Sunday, 9 August 2015

The Architects of Heaven

What if—just by wishing—you could change the world?

What would you do?

In the last post, I explored the idea that wishes are what lay behind (and under and above) reality. It’s one thing to talk about wishes; it’s another thing to actually do something with those wishes. If we really do have the power to change the world through our wishes, how do we decide which wish is worth wishing?

Grograman by Brianne Lamanna

I really appreciated the discussion of how difficult and dangerous wishing can be from The Neverending Story by Michael Ende. In this story, the boy Bastian receives the power to wish almost anything into existence, but he’s overwhelmed by—and uncertain about—the infinitude of decisions that lay before him. Here’s a bit of the dialogue between Bastian and the wise Grograman (the “Many Colored Death”):
[Grograman said,] “Without a genuine wish, you just have to wander around until you know what you really want…[In the end,] you must do what you really and truly want. And nothing is more difficult.” 
“How can I find out?” [Bastian responded.] 
“By going the way of your wishes, from one to another, from first to last. It will take you to what you really and truly want.” 
“That doesn’t sound so hard,” said Bastian. 
“It is the most dangerous of all journeys.” 
“Why?” Bastian asked. “I’m not afraid.” 
“That isn’t it,”Grograman rumbled. “It requires the greatest honesty and vigilance, because there’s no other journey on which it’s so easy to lose yourself forever.” (chapter 15)

The rest of the story follows Bastian as he finally finds what is worth wishing for. But, like Grograman says, the process of learning exactly what to wish for is a difficult, dangerous journey. 

There have been countless stories of people who are suddenly given the infinite power of making their wishes come true immediately, and how such wishes can easily ruin lives. Among my favorites of these classic stories are “The Man Who Could Work Miracles” by H.G. Wells, “The Monkey’s Paw” by W.W. Jacobs (not to mention the Simpsons’ masterful adaptation), as well as the more contemporary Into the Woods (which I recently wrote about here). The moral of these stories is always: be careful what you wish for.

But what happens when people wish well?

In his short book As a Man Thinketh, James Allen captures this beautiful possibility:
The dreamers are the saviours of the world. As the visible world is sustained by the invisible, so men, through all their trials and sins and sordid vocations, are nourished by the beautiful visions of their solitary dreamers. Humanity cannot forget its dreamers; it cannot let their ideals fade and die; it lives in them; it knows them as the realities which it shall one day see and know.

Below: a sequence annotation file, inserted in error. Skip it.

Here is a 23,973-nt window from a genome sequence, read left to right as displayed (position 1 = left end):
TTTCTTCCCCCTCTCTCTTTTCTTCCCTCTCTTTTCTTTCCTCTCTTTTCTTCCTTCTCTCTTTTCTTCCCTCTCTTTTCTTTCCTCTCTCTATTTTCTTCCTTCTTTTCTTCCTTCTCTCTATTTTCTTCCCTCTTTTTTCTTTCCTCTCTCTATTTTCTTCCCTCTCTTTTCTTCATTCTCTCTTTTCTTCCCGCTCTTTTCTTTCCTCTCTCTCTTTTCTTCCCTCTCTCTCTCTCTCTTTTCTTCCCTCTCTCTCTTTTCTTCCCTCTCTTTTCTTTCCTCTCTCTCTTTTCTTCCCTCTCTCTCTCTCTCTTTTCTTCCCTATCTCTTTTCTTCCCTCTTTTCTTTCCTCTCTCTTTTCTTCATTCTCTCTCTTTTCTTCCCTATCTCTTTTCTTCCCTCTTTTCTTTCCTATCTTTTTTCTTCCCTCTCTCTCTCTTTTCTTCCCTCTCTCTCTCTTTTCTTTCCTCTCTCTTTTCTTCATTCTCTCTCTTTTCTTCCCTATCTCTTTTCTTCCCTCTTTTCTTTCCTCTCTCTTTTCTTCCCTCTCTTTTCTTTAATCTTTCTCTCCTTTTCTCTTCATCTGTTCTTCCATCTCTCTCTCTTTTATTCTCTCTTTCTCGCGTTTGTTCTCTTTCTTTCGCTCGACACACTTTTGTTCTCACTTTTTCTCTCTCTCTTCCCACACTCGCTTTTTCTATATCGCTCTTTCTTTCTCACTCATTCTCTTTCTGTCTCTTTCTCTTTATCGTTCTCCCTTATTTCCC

Composer, sculptor, painter, poet, prophet, sage, these are the makers of the after-world, the architects of heaven. The world is beautiful because they have lived; without them, labouring humanity would perish. (“Visions and Ideals” in As a Man Thinketh)
I’m particularly fascinated by the idea that artists (of all sorts) are among the architects of heaven.” For Allen, this present world—with all of its wish-driven potential—can become something of a heaven. Looking back on my own experiences with great works of art, I can see how these creations—these tangible wishes—have transformed the world into something heavenly. 

A clear example of this is the Watts Mortuary Chapel in Surrey, England. Mary Watts (who married G.F. Watts, whose work I’ve written about here) brought together the people of Compton village to create, through art, a sort of heaven on earth—a building that became saturated with symbolism, both without and within. 

Mary Watts and her students decorate interior panels for the chapel in her studio at Limnerslease.

What is implicit in Allen’s statement is that each of these artists—these dreamers and wishers of goodness, truth, and beauty—seem to be engaged in a collaborative effort to shape this earthly heaven (this is another idea that has invaded my thoughts, which I hope to return to in the near future). 

But lest we think that becoming an “architect of heaven” is limited to a few artistic geniuses, Allen goes on to encourage every living person to carefully cultivate their wishes and join this far-reaching architectural community:
Cherish your visions; cherish your ideals; cherish the music that stirs in your heart, the beauty that forms in your mind, the loveliness that drapes your purest thoughts, for out of them will grow all delightful conditions, all, heavenly environment; of these, if you but remain true to them, your world will at last be built.
Whenever we respond to the good, the true, and the beautiful produced by others, we are amplifying the power of their wishes. And every time we produce something that reflects these ideas—no matter how small or insignificant it may appear to be—we ourselves are in a very real way becoming “architects of heaven,” right here, right now.

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